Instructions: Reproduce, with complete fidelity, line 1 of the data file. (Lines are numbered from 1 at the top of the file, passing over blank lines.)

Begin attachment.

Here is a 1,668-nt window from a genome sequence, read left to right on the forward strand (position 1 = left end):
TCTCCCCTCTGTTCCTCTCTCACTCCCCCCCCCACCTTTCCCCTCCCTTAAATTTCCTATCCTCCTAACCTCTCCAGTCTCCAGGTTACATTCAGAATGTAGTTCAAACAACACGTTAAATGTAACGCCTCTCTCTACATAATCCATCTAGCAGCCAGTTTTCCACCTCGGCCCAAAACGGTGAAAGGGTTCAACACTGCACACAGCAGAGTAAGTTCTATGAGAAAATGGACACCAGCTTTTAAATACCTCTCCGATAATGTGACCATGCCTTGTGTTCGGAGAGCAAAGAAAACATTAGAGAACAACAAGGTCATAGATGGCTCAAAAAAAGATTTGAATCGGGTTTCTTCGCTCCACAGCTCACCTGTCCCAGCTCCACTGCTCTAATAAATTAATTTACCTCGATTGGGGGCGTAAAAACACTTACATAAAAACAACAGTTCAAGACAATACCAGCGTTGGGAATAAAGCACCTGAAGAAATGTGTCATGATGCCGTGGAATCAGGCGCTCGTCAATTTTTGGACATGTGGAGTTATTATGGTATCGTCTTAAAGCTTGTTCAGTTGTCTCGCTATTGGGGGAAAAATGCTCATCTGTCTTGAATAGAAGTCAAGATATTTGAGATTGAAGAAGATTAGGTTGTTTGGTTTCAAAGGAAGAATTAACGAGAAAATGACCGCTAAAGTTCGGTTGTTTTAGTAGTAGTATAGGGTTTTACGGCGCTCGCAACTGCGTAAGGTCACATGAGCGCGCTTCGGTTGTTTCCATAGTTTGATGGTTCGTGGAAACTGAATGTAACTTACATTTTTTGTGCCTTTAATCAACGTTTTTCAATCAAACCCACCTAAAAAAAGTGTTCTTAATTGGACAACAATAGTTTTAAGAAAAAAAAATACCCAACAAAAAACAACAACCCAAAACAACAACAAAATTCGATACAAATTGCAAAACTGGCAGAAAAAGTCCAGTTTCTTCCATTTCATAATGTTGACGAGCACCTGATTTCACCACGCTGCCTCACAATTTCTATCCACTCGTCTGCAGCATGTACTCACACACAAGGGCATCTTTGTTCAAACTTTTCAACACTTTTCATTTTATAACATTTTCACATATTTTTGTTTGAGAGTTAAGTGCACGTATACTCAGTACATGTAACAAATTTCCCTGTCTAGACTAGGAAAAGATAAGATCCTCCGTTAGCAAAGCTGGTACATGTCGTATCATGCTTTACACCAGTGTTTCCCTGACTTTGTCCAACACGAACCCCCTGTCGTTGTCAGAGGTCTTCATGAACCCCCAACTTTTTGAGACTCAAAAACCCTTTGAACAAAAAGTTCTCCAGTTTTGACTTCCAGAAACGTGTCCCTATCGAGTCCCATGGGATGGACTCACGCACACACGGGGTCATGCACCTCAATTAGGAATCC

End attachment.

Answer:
Here is a 1,668-nt window from a genome sequence, read left to right on the forward strand (position 1 = left end):